The Hidden Art of Presentation

Today at work I had the opportunity to take part in our company’s quarterly kickoff meeting where the CEO tells us commoners about the current situation of the company. This includes, but is not limited to, refreshing our strategy, declaring new goals and objectives and further strengthening our commitment to the company’s mission and vision. Naturally, all workforce is present as this is such a high-scale event to graciously set us off on our next thee-month journey.

Anyway, being a relatively new company listed in the Nasdaq OMX stock market, we had the rare opportunity today to learn about different rules and regulations that deal with working in such a company. I thought, perhaps, I will actually learn about what harmonized disclosure rules and having inside information might mean in my case. In addition, having a break from dealing with customers’ possible problems (or rather, specified features depending on the interpretation) with our software product was a welcome breeze of change during the day.

The man responsible for this ground-breaking lecture introduced himself as a director from a Finnish authority that is responsible for regulating stock exchange in said stock market. My hopes were high at this point, him being an expert on the topic and me knowing nothing much on the subject. I was certain that he was well prepared and had most likely given the same lecture to thousands of people before. And knowing the usual quality of presentations given at any corporate events I have attended so far, it could not be much worse than those!

But no. Right during the very first few seconds I realized my hopes had cruelly been trampled upon. There they lay, bruised and battered. To say the least, I felt ashamed and flustered at the same time as I was listening to the man giving his speech about what I thought to be his daily topic. He clearly had too much nonsense stuffed in his 45-minute lecture consisting (originally, as he reminded us) of 88 slides. He skipped back and forth, repeated himself over and over and even went so far as to casually belittle himself to try and shred off even the last drops of credibility that still lay there somewhere. 10 minutes into the lecture I hoped to be back in my cozy corner dealing with server errors. I could have learned more in 5 minutes by reading the rules and regulations summary instead.

I wonder what the underlying problem really is. It is not impossible to not add every word you are going to say to those PowerPoint slides. Granted, it is tempting, but hey – why not even try doing it differently for once. Giving excuses for the presentation’s quality while giving it is in my opinion nothing short of unacceptable. And even if the material is bad, the presentation does not have to be, right? Perhaps there was something else involved, like maybe telling the man 5 minutes before that his time would be, what, one third of what it was originally going to be. Even then there would have been too much nothing. Instead of merely wasting time, we would have also been bored to death. And while I am at it, always use a remote controller to switch slides and have a goddamn laser pointer at hand! Is this not common sense?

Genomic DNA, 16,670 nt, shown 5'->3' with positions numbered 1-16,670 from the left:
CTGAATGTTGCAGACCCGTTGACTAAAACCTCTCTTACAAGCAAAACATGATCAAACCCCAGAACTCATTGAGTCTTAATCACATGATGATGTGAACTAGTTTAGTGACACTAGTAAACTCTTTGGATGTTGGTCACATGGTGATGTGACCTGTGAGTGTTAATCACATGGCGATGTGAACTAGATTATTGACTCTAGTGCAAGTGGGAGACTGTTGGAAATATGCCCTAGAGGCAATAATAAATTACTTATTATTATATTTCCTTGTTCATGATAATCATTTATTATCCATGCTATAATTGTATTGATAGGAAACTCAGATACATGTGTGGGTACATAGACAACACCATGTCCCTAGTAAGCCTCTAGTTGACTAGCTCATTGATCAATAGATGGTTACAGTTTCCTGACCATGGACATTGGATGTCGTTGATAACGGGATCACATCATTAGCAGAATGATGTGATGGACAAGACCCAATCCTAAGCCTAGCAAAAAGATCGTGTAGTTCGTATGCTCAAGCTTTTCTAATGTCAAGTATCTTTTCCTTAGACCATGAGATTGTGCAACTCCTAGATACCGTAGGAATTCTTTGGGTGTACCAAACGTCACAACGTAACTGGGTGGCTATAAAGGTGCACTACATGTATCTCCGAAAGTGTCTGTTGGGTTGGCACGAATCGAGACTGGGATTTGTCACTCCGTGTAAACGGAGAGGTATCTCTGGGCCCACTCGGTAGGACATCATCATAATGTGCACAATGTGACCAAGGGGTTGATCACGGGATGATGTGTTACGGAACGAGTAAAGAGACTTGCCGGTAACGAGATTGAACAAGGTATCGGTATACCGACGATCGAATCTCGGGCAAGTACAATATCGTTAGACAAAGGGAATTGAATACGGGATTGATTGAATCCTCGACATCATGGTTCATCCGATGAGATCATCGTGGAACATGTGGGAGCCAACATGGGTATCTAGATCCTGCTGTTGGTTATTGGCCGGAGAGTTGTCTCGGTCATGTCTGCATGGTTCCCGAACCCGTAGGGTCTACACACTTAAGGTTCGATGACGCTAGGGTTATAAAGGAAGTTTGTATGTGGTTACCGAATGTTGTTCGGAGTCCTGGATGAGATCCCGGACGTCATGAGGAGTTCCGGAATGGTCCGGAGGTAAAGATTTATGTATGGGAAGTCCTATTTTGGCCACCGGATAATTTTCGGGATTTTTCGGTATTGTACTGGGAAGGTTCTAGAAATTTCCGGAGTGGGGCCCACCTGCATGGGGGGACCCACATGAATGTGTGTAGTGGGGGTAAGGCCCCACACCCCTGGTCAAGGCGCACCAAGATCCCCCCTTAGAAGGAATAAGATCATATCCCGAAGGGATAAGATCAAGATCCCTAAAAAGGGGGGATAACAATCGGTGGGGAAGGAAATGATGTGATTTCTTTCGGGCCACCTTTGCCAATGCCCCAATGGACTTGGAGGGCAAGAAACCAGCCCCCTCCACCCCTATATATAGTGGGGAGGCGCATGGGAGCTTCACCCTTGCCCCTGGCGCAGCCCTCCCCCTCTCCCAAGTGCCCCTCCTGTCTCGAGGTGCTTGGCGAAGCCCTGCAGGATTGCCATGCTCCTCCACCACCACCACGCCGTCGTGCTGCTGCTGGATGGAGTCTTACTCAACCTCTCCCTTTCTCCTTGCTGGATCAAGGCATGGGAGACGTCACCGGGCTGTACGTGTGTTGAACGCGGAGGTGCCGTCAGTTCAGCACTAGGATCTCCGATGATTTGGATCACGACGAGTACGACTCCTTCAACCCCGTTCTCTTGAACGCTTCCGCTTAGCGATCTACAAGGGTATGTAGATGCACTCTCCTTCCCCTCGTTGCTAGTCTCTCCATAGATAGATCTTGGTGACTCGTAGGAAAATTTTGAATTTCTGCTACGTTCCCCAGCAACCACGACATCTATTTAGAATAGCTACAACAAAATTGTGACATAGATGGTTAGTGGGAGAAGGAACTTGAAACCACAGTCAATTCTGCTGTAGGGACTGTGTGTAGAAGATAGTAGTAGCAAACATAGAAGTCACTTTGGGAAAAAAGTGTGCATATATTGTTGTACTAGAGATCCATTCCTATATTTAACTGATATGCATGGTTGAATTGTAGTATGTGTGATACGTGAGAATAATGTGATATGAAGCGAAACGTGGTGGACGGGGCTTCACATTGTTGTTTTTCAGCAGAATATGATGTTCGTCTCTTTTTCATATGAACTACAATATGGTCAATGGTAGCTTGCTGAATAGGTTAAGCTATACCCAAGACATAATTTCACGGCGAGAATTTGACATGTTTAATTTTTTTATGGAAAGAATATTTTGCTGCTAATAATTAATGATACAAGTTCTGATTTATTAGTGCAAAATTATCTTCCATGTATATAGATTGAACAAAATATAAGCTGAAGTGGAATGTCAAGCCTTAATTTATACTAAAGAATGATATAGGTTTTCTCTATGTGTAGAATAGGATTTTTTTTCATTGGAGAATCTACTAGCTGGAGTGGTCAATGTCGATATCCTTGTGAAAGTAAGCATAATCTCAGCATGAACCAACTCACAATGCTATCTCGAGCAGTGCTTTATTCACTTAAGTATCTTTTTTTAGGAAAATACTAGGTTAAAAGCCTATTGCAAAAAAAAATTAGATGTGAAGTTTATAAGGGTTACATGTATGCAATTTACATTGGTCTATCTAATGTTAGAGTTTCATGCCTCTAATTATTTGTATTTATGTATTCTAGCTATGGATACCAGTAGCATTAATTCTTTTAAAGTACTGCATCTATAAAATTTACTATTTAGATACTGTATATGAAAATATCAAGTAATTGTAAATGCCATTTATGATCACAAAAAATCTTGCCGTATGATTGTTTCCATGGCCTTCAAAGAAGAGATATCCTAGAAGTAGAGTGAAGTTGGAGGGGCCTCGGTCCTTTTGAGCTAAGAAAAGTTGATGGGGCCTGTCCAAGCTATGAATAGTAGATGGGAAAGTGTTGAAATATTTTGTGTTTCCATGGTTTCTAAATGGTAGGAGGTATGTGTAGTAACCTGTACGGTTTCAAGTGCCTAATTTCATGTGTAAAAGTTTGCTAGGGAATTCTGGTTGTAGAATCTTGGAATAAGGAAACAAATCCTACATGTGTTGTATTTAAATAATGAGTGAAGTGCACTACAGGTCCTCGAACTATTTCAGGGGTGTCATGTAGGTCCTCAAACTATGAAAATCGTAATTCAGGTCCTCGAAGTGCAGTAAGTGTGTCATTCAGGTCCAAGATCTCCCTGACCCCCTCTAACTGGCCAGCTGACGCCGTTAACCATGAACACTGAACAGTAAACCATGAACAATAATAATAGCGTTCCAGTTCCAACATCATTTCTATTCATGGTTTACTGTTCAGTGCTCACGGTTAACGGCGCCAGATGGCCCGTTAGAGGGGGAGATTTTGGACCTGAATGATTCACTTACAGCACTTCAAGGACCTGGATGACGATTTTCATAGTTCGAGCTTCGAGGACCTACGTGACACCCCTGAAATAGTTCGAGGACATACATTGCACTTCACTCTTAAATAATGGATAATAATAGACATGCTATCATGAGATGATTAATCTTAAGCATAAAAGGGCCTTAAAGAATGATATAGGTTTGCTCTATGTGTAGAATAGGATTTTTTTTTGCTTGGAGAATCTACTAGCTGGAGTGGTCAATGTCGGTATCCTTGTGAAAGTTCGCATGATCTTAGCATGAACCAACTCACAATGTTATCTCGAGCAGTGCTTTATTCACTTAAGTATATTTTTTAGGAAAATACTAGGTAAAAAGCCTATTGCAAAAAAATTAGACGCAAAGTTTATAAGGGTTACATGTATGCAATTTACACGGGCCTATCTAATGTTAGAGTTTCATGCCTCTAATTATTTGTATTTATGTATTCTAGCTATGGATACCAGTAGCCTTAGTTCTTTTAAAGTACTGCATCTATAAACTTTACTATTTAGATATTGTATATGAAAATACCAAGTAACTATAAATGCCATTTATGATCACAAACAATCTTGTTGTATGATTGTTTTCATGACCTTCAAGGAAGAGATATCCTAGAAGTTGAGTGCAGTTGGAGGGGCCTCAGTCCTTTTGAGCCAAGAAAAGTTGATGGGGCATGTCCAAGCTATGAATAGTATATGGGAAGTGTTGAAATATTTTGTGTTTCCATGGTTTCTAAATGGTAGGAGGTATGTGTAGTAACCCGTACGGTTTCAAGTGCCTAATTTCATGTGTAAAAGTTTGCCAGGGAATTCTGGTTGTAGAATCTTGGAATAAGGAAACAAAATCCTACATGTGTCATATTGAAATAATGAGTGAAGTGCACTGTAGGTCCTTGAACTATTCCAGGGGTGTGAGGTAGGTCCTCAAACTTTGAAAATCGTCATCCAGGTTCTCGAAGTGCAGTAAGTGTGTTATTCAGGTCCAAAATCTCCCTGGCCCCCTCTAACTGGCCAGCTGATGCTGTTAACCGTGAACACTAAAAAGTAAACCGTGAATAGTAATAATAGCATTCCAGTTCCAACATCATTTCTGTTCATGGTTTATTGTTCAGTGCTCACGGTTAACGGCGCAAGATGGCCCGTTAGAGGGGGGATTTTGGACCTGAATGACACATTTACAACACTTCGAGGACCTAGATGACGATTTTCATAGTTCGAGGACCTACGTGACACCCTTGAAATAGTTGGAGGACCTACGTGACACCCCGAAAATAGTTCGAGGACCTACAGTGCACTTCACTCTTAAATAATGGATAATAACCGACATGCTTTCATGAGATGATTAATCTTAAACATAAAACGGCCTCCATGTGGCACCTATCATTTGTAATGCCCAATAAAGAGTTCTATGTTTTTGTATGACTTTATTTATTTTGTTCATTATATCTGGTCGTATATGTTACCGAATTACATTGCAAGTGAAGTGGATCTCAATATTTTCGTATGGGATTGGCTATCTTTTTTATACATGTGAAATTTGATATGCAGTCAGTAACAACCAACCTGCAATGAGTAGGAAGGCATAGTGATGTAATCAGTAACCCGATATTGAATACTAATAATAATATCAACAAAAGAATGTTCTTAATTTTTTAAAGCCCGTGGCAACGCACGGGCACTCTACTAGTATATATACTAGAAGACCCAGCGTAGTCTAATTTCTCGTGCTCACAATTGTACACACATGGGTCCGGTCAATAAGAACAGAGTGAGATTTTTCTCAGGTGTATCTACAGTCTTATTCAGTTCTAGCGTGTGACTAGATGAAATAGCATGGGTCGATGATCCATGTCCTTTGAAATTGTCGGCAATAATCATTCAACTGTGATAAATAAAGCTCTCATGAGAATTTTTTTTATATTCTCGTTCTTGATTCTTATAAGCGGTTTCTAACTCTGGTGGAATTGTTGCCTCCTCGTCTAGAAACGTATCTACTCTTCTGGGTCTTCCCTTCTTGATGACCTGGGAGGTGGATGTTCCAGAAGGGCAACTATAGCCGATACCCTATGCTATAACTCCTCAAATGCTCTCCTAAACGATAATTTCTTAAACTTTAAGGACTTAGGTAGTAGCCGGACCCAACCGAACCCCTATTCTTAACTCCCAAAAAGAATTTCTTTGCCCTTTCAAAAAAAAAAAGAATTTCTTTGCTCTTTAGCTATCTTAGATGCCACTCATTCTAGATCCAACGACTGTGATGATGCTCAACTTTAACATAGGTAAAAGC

Today’s man in black is unfortunately not the only one guilty as charged. I see this happening every time. Even our official presentation slides – the ones shown to our potential customers – have so much text I could not even begin to fathom who bothers to read them. Is the point to just have the slides play their little game somewhere in the background? I would rather use no slides and a chalkboard instead! I understand that in the world of universities and knowledge, scientific publications and qualifications come first and not every professor is an able speaker. But why does this happen in the corporate world as well? There are plenty of courses available at different universities or commercial organizations on how to communicate or give presentations. If that is a no-go, then have someone else do it. Even if I do not like giving a speech, I would definitely and absolutely really strive to make an effort to make it worthwhile to listen to me. And why purposefully undermine your own credibility while giving the presentation? That is beyond my comprehension.

Finally, all of this made me think of the costs incurred to any kind of company having such wonderful learning opportunities. Let’s make a quick assumption that on the average an hour of any kind of work would be billed at the rate of 100 euros per hour. Thus having 100 persons present for one hour would cost said company in terms of lost income at least 10 000 euros. Somehow, I see a point in having an expert work his ass off at making that one hour’s education not only excellent but almost damn perfect. Talks of reducing costs and improving on efficiency mean little to me if the savings can so easily be out-weighed. Why not pay a qualified lecturer 5 000 euros instead to actually get the most out of it?

All in all, I did learn a few things about the topic of the lecturer. And in the end (after the notorious Thank you slide) he had reserved some time for questions which proved to be a whole lot more educating than the presentation itself. To sum these up for my own future reference:

  • key phrase of the day was “relevant impact on investors’ qualified opinion on the value of the company”
  • inside knowledge is any knowledge or information that could affect the situation described within the key phrase
  • rules and regulations must be followed precisely and they are strictly enforced
  • disclosures have to be simultaneous and well-distributed
  • any information regarding the key phrase should be made publicly available without delay
  • any publicly listed company should have some kind of policy on how to deal with the above

Over and out. Time to sleep.

– Joona

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